And here is the paradox. At every summit, the G20 member states mention the importance of developing free trade, while in fact they have been continuously dismantling it. And if in 1985-2007, the growth rate of international trade significantly outstripped the dynamics of global GDP, then last year its figures became much more modest for the first time.

 

Robots Are Coming

One of the conditions for the large-scale industrial remigration of industry was the shale revolution, which reduced energy costs and lowered the cost price. In the case of America, the weakened dollar also needs to be considered.

On the other hand, the rapid economic development of Asia (for reasons including Western offshoring), is leading to an increase in labour costs. As early as the 1950s, the Nobel laureate in economics Arthur Lewis conducted a study on how the situation could develop further. He used the idea that developing countries are formed of two main sectors: 1) low productivity and surplus labour (subsistence economy); 2) high productivity (industry). By using the excess labour of the former, the latter increases profitability. The growth in labour productivity outstrips wages, so it is possible to get more profit than in economies without such distortions between sectors. However, as the number of surplus workers decreases, salaries increase. As a result, the economy reaches the Lewis Turning Point, when high profits become distant memories. IMF experts Mitali Das and Papa N’Diaye believe that this will 'almost undoubtedly' happen in China by 2025. This situation is aggravated by the demographic problem: a decreasing working-age population.

The digital revolution can help with this issue. At the end of last year, the United Nations Conference on Trade and Development (UNCTAD) presented a report on the role of automation in the modern world, according to which robots will take 2/3 of the jobs in developing countries. This again brought the focus to China, which since 2013 has purchased more industrial robots than any other country in the world. So, for its long-term economic development strategy, Beijing is betting on strengthening domestic demand. But this is hardly possible without increasing the incomes of the population through higher wages. The outcome for China remains unclear.

But digital technologies are becoming commonplace not only in the East, but also in the West. This area also is being led by pioneers. According to BCG, in countries that are introducing industrial robots on a greater scale, production costs could be reduced by 18-33% by 2025. This explains, for instance, why Adidas opened manufacturing facilities in the Bavarian city of Ansbach in 2016, staffed mainly with robots. Humans are only required to oversee the work of the machines, demonstrating that new technologies are benefitting the reshoring trend.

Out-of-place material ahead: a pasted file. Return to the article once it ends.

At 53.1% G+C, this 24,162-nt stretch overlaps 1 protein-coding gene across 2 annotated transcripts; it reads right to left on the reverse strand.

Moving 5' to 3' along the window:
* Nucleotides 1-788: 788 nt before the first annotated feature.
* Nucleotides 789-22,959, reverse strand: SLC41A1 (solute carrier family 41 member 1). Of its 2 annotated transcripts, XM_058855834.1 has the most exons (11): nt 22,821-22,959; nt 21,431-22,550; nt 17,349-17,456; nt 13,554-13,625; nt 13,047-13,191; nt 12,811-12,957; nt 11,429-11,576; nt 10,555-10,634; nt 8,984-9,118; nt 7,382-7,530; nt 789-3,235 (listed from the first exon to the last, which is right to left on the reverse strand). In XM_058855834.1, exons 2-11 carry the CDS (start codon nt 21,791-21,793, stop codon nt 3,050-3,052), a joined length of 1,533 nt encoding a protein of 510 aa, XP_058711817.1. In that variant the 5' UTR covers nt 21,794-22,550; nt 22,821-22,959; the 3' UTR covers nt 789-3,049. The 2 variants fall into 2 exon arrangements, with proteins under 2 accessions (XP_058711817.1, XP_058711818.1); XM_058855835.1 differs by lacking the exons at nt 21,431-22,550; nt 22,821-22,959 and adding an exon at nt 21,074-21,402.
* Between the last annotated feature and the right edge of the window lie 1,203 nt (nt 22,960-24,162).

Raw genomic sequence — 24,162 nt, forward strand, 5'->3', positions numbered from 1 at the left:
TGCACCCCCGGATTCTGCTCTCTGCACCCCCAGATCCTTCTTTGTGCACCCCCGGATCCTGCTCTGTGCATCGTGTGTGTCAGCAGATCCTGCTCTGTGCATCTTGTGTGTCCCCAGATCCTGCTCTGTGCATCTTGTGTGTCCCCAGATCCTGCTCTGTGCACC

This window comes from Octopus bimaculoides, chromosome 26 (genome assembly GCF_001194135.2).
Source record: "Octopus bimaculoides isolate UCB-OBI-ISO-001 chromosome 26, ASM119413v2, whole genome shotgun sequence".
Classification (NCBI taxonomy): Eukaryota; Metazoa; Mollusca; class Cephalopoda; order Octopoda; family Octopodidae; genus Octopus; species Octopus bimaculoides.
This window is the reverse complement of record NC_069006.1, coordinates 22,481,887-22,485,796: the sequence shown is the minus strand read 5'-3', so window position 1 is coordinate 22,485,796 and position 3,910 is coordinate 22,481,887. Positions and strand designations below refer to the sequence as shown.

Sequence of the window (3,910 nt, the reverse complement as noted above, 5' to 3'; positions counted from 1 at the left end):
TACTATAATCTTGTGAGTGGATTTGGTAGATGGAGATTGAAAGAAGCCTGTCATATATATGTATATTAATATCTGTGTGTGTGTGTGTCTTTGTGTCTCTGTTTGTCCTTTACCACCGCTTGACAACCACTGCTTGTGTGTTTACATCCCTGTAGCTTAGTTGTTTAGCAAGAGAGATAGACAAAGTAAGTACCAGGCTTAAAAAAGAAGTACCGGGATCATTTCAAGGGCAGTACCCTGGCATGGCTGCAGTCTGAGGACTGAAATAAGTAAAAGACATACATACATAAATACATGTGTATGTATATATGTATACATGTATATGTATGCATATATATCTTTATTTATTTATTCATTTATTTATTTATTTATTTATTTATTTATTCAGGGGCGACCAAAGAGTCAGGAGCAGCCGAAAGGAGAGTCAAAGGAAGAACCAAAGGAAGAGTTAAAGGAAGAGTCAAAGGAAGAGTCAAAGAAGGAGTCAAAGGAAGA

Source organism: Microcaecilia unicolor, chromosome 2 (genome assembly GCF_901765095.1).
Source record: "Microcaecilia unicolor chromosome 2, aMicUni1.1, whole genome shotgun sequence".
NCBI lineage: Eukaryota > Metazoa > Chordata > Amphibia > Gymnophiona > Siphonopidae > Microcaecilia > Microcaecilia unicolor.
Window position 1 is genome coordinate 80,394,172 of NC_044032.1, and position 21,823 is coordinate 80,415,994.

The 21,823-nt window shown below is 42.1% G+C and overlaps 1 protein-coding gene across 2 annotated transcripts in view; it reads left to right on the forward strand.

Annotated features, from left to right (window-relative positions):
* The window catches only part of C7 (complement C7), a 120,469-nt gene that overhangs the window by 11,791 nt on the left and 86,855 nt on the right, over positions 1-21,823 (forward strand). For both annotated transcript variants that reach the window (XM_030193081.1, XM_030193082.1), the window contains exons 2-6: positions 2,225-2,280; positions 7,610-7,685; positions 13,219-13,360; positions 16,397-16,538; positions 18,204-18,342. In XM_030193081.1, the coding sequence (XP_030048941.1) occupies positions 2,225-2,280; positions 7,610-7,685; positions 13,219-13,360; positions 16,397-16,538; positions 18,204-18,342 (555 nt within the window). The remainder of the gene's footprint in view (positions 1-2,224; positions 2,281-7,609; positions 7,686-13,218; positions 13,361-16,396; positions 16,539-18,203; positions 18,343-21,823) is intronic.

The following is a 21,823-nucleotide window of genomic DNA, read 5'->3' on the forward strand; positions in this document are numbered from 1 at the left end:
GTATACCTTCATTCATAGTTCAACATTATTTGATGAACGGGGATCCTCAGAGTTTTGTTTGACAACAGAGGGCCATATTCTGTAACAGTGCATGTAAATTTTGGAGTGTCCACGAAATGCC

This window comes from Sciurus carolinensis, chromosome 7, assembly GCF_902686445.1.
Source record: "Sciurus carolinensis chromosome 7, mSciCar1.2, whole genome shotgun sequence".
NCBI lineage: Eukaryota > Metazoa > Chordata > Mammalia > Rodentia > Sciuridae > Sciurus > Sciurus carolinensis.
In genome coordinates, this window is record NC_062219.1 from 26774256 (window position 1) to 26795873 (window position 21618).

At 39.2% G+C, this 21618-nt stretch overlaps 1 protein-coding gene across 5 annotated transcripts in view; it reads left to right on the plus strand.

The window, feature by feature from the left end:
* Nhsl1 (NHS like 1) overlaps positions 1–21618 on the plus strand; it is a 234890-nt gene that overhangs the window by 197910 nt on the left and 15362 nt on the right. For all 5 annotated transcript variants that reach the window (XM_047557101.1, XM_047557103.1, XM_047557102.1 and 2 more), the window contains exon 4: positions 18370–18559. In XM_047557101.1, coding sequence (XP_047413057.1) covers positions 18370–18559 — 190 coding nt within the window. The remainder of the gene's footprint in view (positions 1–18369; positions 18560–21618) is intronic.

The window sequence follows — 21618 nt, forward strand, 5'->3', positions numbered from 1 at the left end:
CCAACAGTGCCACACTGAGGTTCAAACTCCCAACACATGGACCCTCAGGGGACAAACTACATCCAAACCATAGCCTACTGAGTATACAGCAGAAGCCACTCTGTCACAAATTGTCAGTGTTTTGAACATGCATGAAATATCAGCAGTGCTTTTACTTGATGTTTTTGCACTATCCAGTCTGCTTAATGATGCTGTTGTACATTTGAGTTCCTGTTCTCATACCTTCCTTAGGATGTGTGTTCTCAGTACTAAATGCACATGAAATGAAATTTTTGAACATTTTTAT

Alongside robotics, additive manufacturing also offers a number of excellent solutions for returning production 'back home' or bringing it closer to the consumer. Boeing is a pioneer in this area. At first, the company used 3D printing for prototyping, and then it began to produce aircraft components using this technology. Boeing uses 3D printing not only for plastic components, but also for metal parts, having signed a contract with Norsk Titanium for the production of parts for its Dreamliner.

 

Historical Reference

At one time, protectionism was synonymous with mercantilism. The Scottish economist Adam Smith coined this terminology. Throughout Europe, various mercantilist ideas reigned supreme between the 18th and the 18th centuries. 'In the spirit of the era, William Petty, whom Karl Marx called “the father of political economy” and the founder of the Labour Theory of Value, was also a mercantilist,’ notes economist Leonid Tsedilin. Today, the concept of mercantilism is much broader, referring to governmental policy for accumulating funds domestically. At the same time, protectionism, aimed at protecting a country from international competition, is considered part of mercantilism.

 

Today’s clients prefer custom-made products to mass-produced items. This goes not only for the design of the goods, which usually is not that difficult to amend, but their functional elements, which often come with a heftier price tag due to the need to reconfigure equipment. Producing customised goods in close proximity to the shipment destination eases this process, as it allows some room for implementing the necessary amendments. In such cases, digital technology, including 3D printing, provides a significant degree of flexibility. It is much easier to readjust its production lines for any customisation required, as well as produce smaller batches.

Digital technology has recently been high on the agenda of many governments around the world. Germany launched its High-Tech Strategy before the financial crisis. In 2012, the country adopted the Industrie 4.0 initiative, an economic development plan with a focus on new technologies. One of the key objectives of this plan is to encourage' smart' services, which the government supports, both directly and indirectly. This includes such measures as establishing innovation clusters.

Mind the Gap

For Russia, offshoring has never been a big issue. But it would be problematic to overlook the new global trend towards reshoring, as consequences may be challenging.

'Import substitution' has recently become a major economic trend in Russia. In its objectives, this concept resembles reshoring, although its content is completely different. 2014 saw the approval of the revised version of the Development of Industry and Enhancing Competitiveness initiative. Its main new objective was to reduce the quantity of goods imported into Russia. The same year, the government adopted a new Industrial Policy. According to the Acting Minister of Industry and Trade Denis Manturov, the policy is set to create “conditions for a new round of industrial development in the country”.